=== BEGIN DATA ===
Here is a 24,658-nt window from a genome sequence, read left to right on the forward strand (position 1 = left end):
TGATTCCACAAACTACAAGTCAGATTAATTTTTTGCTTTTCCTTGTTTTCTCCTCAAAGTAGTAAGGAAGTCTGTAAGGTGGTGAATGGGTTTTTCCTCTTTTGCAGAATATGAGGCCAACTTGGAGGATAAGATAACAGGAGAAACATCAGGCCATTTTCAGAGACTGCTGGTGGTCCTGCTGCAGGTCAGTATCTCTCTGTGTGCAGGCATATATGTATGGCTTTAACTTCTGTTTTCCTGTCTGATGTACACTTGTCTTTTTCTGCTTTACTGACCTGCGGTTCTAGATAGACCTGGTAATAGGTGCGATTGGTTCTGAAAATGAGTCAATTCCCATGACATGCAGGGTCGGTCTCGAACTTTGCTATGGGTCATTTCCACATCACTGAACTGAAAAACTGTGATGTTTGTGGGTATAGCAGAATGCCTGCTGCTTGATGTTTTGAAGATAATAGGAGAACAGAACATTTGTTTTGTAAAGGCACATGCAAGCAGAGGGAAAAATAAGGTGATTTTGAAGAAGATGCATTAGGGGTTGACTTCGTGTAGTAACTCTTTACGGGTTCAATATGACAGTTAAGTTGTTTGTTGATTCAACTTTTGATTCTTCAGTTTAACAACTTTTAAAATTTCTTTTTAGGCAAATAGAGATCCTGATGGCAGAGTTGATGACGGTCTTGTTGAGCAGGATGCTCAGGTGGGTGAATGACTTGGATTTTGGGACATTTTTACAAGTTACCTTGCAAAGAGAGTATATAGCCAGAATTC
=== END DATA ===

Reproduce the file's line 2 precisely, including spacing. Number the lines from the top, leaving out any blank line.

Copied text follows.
TGATTCCACAAACTACAAGTCAGATTAATTTTTTGCTTTTCCTTGTTTTCTCCTCAAAGTAGTAAGGAAGTCTGTAAGGTGGTGAATGGGTTTTTCCTCTTTTGCAGAATATGAGGCCAACTTGGAGGATAAGATAACAGGAGAAACATCAGGCCATTTTCAGAGACTGCTGGTGGTCCTGCTGCAGGTCAGTATCTCTCTGTGTGCAGGCATATATGTATGGCTTTAACTTCTGTTTTCCTGTCTGATGTACACTTGTCTTTTTCTGCTTTACTGACCTGCGGTTCTAGATAGACCTGGTAATAGGTGCGATTGGTTCTGAAAATGAGTCAATTCCCATGACATGCAGGGTCGGTCTCGAACTTTGCTATGGGTCATTTCCACATCACTGAACTGAAAAACTGTGATGTTTGTGGGTATAGCAGAATGCCTGCTGCTTGATGTTTTGAAGATAATAGGAGAACAGAACATTTGTTTTGTAAAGGCACATGCAAGCAGAGGGAAAAATAAGGTGATTTTGAAGAAGATGCATTAGGGGTTGACTTCGTGTAGTAACTCTTTACGGGTTCAATATGACAGTTAAGTTGTTTGTTGATTCAACTTTTGATTCTTCAGTTTAACAACTTTTAAAATTTCTTTTTAGGCAAATAGAGATCCTGATGGCAGAGTTGATGACGGTCTTGTTGAGCAGGATGCTCAGGTGGGTGAATGACTTGGATTTTGGGACATTTTTACAAGTTACCTTGCAAAGAGAGTATATAGCCAGAATTC